Time did not begin at Genesis 1. There was a time before time. This was a time prior to Genesis 1 or before any of our clocks—carbon or not—began recording the activities of reality. This was a time when there was a harmony in the heavens between God and the angels. In this time there was apparently no creation as we now know it, but only absolute peace and fulfillment. But evil found its way into the mix: there was an insurrection in the heavens. You can read about the hubris that led to a cosmic rebellion that sent the arch-angel Lucifer and a third of the angels away from the accord of the heavens in Isaiah 14 and Ezekiel 28. This event led to betrayal, rebellion, and ultimately a period of chaos. The Betrayer and his followers were cast out and, as Genesis opens, the Spirit of God broods over the void.
The word used in Genesis 1:2 for “hovering” is the same word used in Deuteronomy 32:11—”He watched over His next like an eagle and hovers over is young.” Literally, the word can be translated as “brooding.” Accordingly, the Spirit of God is “brooding” as the scriptural account of creation begins. So, as the fantastic event we now know as Creation is about to take place, another one has only recently concluded. There’s a stillness. There is an ominous feel here in the exact moment between times and history stands on the threshhold. This moment of our time represents the transition from Act I to Act II in the Larger Story God is revealing.
So in Act II what does God do? He does it again. He creates the earth and the seas. He creates the mountains and the skies and the animals. He creates night and day and the crown jewel of His work—humanity. He breathes life into Adam and from this life creates Eve–as always, the most beautiful last. He pronounces it all good. And on the eve of creation; on our honeymoon in the garden that was given to us, known as Eden, what happens? Before the dust has settled from the rebellion in the “time before time,” it happens again. Betrayal. Our paradise lost echoes today; its ripples moving out across time and space. Romans 8 tells us that even creation groans to be released. Time has been affected. Our emotions are tainted by this Fall. This time, however, there is a plan for redemption put in place. The coming Christ is foreshadowed in the proto-evangelium of Genesis 3:15.
And so Act III begins as Adam and Eve are instructed to leave the garden—not for punitive reasons necessarily, but so that they do not eat from the Tree of Life. After all, eating from the Tree of Life after being separated from God would have meant permanent separation. God can deal with our disobedience, our messes, our questions—He promises to redeem it all. But what He could not deal with—and cannot deal with— was permanent separation from Adam and Eve. So they had to leave paradise.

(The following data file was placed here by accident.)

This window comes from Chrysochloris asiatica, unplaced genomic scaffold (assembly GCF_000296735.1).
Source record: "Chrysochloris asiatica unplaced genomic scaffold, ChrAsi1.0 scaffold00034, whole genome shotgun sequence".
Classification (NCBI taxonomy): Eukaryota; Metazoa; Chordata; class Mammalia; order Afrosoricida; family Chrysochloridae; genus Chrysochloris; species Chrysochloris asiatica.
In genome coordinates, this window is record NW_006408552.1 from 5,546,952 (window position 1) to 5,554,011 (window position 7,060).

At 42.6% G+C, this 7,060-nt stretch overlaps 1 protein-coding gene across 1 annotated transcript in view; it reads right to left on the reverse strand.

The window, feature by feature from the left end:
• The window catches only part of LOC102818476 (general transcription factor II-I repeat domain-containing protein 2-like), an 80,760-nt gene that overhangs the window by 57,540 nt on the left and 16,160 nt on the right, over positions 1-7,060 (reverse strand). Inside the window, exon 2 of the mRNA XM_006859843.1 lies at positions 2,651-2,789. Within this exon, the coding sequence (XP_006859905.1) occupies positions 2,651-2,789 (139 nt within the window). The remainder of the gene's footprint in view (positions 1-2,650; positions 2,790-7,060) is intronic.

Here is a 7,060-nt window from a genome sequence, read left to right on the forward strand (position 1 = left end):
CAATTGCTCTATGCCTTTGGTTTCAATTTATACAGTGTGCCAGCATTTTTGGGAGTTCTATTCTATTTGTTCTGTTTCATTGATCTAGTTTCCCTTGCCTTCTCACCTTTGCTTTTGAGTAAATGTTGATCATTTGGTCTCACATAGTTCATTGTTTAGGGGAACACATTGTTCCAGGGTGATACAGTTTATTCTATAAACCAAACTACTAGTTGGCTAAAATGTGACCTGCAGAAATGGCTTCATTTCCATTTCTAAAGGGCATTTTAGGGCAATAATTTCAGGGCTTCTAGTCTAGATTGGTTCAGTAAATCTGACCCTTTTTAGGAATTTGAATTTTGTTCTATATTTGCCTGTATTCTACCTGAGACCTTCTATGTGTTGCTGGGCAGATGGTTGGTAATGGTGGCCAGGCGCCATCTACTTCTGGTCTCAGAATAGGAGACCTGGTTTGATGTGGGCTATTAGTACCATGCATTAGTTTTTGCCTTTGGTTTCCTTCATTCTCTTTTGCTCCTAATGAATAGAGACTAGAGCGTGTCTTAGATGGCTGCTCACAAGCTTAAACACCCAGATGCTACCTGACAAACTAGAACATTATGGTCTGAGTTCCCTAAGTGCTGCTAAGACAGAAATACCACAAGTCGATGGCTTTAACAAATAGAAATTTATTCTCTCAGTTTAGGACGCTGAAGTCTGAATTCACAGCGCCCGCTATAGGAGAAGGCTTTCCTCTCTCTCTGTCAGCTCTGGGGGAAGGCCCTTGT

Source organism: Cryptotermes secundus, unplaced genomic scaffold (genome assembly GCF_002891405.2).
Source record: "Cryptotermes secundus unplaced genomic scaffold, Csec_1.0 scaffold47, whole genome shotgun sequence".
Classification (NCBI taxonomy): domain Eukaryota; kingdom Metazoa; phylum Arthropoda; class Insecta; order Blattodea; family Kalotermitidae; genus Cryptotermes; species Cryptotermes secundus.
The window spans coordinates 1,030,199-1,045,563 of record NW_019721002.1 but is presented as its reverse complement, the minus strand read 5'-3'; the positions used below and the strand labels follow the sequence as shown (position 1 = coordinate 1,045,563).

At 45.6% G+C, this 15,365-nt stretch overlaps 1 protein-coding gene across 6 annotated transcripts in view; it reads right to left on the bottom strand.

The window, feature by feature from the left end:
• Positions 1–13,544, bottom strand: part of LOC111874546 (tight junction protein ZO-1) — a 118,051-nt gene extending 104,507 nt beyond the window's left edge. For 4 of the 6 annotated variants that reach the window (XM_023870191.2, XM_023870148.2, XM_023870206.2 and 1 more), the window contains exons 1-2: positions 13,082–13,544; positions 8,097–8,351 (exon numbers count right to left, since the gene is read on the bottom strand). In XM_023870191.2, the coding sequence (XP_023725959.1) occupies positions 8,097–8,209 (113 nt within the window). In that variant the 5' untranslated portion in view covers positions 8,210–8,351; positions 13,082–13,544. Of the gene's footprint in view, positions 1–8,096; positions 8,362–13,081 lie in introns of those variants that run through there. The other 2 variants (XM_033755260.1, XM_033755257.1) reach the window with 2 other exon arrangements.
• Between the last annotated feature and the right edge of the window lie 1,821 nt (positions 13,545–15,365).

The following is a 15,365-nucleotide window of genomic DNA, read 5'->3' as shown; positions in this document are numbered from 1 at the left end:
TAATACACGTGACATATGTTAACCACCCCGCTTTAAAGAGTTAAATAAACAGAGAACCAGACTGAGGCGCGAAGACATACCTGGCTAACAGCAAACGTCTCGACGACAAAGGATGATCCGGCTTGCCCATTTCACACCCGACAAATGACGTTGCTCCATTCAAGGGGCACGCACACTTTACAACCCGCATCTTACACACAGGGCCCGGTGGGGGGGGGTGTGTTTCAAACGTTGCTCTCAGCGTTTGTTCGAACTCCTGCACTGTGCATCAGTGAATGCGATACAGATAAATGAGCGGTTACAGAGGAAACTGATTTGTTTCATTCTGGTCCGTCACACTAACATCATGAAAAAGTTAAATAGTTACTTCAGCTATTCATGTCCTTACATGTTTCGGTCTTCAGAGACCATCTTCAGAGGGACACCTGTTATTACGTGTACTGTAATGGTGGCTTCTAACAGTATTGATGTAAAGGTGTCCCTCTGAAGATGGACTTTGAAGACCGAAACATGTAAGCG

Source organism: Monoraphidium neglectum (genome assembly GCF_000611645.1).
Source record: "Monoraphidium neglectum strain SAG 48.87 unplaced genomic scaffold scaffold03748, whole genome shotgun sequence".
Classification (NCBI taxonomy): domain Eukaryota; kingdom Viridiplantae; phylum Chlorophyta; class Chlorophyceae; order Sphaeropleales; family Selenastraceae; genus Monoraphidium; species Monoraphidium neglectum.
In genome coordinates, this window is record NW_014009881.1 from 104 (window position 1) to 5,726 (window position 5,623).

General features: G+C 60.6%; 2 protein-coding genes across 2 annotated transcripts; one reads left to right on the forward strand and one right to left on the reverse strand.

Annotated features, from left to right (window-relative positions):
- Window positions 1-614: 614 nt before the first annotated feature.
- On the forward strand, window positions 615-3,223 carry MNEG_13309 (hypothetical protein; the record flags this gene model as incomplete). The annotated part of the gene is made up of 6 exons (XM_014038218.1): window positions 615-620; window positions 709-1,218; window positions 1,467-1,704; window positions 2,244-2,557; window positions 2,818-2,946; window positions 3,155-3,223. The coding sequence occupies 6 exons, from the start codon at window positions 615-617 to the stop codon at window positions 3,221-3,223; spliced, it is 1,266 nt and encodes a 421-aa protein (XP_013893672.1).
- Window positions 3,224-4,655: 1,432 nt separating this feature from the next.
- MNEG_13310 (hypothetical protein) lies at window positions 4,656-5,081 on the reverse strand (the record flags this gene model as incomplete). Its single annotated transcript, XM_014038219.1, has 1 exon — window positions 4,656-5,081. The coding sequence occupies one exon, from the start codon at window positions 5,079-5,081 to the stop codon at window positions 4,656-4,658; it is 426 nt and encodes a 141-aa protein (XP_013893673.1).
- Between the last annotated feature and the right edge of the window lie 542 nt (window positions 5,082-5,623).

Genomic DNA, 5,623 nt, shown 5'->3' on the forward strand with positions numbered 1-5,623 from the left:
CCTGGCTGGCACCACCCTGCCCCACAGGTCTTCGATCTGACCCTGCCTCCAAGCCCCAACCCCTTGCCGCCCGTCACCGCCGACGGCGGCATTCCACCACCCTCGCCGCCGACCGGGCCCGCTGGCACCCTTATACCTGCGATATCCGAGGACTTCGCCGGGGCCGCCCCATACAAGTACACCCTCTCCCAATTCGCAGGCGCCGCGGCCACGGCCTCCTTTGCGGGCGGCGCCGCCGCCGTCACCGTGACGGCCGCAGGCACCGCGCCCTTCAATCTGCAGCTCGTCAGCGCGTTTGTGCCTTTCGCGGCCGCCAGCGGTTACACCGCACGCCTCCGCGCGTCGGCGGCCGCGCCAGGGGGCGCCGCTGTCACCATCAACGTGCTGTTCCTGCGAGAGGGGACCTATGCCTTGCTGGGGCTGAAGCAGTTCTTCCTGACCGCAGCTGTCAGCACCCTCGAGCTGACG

Act III of the Larger Story includes most of biblical history and all of human history. There is much work to be done yet in the third act of our reality. We–you and I–have a crucial role to play. God has invited us into His story. Act IV in the Larger Story God continues to reveal is, as Gladiator‘s Maximus knew very well, “not yet”. Act Iv remains our promise.
In this Larger Story the stakes are high, the ammo is live, and the bullets are real. There is a Hero-Redeemer and a Villain. There are twists and turns. There will be betrayal and intrigue. Loss and pain. The Larger Story chronicles a daring rescue behind enemy lines. And of course there is a beauty to be rescued. The beauty is you. It is me. It’s the person next to you and the guy driving down the street. This is the story we are called into. This is the adventure that God is inviting us into.
It is because of this that I do not care what Alex Rodriguez did or didn’t do; what he said or didn’t say. So this is Agonistes’ official response to A-Rod and the steroid-in-baseball issue that has been getting so much press. As a culture, we have become obsessed with trivia. In short, we are not a serious people.
I understand that the games are fun. The personalities are interesting. And trust me when I say that I agree that we need our pastimes and hobbies. But I think we should do serious self-analysis about how we deploy our emotional energy—perhaps our most valuable asset. The Villain of the story would like nothing more than to keep you in your seat and in the smaller stories where you are tame and safe—and as far away from the Larger Story as he can keep you. Your adversary, the Villain, knows that in the Larger Story you would be very dangerous.